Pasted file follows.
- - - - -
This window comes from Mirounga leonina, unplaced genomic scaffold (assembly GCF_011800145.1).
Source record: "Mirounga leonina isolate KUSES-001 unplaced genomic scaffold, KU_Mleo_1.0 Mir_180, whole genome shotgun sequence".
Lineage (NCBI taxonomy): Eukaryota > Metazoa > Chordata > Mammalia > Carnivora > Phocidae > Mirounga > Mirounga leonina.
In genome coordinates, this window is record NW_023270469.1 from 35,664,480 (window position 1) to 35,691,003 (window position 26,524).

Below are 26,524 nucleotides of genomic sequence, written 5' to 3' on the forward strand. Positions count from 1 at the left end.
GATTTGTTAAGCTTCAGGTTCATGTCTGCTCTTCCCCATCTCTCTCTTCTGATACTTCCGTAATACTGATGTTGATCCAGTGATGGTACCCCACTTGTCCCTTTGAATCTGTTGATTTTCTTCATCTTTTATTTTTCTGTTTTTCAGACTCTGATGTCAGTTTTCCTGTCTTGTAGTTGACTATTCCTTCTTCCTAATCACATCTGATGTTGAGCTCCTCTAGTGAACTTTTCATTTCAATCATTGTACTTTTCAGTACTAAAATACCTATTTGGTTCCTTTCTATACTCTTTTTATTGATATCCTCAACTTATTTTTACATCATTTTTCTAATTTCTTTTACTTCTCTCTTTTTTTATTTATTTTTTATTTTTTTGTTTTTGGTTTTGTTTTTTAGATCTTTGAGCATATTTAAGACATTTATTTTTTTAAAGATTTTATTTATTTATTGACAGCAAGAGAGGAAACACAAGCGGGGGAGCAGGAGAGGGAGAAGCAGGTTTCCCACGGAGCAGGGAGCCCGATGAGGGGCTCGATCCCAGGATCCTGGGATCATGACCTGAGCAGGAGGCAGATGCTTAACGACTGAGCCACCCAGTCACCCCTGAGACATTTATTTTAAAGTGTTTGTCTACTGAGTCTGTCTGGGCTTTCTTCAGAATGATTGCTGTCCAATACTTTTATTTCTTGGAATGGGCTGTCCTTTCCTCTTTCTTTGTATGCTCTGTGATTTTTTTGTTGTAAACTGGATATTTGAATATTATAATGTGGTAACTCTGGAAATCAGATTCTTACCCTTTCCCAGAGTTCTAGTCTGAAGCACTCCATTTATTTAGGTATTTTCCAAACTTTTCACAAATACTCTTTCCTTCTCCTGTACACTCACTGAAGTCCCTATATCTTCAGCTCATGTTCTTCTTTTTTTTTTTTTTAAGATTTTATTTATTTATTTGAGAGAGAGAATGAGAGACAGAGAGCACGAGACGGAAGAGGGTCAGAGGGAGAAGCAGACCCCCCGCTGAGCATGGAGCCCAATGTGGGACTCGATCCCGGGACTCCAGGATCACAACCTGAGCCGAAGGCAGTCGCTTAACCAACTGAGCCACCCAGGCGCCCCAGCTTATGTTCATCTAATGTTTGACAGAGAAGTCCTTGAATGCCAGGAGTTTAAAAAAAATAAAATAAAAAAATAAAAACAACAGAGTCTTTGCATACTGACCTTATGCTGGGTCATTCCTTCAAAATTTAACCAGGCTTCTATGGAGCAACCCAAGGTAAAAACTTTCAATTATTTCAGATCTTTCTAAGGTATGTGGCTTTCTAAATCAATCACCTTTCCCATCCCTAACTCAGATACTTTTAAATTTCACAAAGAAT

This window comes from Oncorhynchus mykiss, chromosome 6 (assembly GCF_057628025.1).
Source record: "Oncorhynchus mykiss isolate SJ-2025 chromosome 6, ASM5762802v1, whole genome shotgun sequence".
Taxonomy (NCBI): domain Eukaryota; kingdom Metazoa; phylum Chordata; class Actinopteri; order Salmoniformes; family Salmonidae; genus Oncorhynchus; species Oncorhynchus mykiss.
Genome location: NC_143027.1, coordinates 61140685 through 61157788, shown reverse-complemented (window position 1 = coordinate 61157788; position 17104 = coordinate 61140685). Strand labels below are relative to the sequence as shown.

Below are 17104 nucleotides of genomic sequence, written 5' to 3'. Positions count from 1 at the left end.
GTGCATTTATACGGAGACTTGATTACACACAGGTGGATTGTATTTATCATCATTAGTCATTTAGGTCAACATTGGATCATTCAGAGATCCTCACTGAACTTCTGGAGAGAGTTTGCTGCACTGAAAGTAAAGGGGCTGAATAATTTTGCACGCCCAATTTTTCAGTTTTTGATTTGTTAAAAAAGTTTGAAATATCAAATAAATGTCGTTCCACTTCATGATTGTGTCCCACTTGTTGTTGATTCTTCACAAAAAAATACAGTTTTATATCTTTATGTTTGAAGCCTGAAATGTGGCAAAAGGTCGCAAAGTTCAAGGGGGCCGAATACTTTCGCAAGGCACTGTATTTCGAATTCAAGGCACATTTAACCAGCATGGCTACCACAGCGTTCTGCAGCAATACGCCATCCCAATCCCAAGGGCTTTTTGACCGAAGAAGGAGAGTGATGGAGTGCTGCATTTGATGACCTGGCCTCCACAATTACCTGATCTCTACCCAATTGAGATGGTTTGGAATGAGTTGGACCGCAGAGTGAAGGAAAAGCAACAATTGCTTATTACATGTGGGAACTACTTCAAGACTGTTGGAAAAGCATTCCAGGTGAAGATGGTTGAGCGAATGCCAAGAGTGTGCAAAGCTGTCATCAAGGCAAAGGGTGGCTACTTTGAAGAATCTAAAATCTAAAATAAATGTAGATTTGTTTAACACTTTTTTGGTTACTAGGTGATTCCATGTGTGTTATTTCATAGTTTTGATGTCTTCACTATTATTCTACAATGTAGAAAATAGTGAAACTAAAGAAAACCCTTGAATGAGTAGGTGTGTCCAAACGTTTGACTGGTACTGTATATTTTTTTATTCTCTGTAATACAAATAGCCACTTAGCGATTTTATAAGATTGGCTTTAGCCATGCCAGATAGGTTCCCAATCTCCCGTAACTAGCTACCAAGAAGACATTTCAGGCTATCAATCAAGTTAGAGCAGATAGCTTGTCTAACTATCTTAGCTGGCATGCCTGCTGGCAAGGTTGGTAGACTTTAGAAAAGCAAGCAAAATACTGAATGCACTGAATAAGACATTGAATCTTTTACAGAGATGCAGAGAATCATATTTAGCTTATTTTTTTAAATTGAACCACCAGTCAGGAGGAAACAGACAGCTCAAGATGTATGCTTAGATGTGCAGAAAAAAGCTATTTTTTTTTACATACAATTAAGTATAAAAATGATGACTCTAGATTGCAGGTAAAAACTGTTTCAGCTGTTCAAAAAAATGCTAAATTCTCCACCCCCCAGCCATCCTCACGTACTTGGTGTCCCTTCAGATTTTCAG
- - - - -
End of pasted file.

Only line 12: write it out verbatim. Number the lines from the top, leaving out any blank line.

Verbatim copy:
GTGCATTTATACGGAGACTTGATTACACACAGGTGGATTGTATTTATCATCATTAGTCATTTAGGTCAACATTGGATCATTCAGAGATCCTCACTGAACTTCTGGAGAGAGTTTGCTGCACTGAAAGTAAAGGGGCTGAATAATTTTGCACGCCCAATTTTTCAGTTTTTGATTTGTTAAAAAAGTTTGAAATATCAAATAAATGTCGTTCCACTTCATGATTGTGTCCCACTTGTTGTTGATTCTTCACAAAAAAATACAGTTTTATATCTTTATGTTTGAAGCCTGAAATGTGGCAAAAGGTCGCAAAGTTCAAGGGGGCCGAATACTTTCGCAAGGCACTGTATTTCGAATTCAAGGCACATTTAACCAGCATGGCTACCACAGCGTTCTGCAGCAATACGCCATCCCAATCCCAAGGGCTTTTTGACCGAAGAAGGAGAGTGATGGAGTGCTGCATTTGATGACCTGGCCTCCACAATTACCTGATCTCTACCCAATTGAGATGGTTTGGAATGAGTTGGACCGCAGAGTGAAGGAAAAGCAACAATTGCTTATTACATGTGGGAACTACTTCAAGACTGTTGGAAAAGCATTCCAGGTGAAGATGGTTGAGCGAATGCCAAGAGTGTGCAAAGCTGTCATCAAGGCAAAGGGTGGCTACTTTGAAGAATCTAAAATCTAAAATAAATGTAGATTTGTTTAACACTTTTTTGGTTACTAGGTGATTCCATGTGTGTTATTTCATAGTTTTGATGTCTTCACTATTATTCTACAATGTAGAAAATAGTGAAACTAAAGAAAACCCTTGAATGAGTAGGTGTGTCCAAACGTTTGACTGGTACTGTATATTTTTTTATTCTCTGTAATACAAATAGCCACTTAGCGATTTTATAAGATTGGCTTTAGCCATGCCAGATAGGTTCCCAATCTCCCGTAACTAGCTACCAAGAAGACATTTCAGGCTATCAATCAAGTTAGAGCAGATAGCTTGTCTAACTATCTTAGCTGGCATGCCTGCTGGCAAGGTTGGTAGACTTTAGAAAAGCAAGCAAAATACTGAATGCACTGAATAAGACATTGAATCTTTTACAGAGATGCAGAGAATCATATTTAGCTTATTTTTTTAAATTGAACCACCAGTCAGGAGGAAACAGACAGCTCAAGATGTATGCTTAGATGTGCAGAAAAAAGCTATTTTTTTTTACATACAATTAAGTATAAAAATGATGACTCTAGATTGCAGGTAAAAACTGTTTCAGCTGTTCAAAAAAATGCTAAATTCTCCACCCCCCAGCCATCCTCACGTACTTGGTGTCCCTTCAGATTTTCAG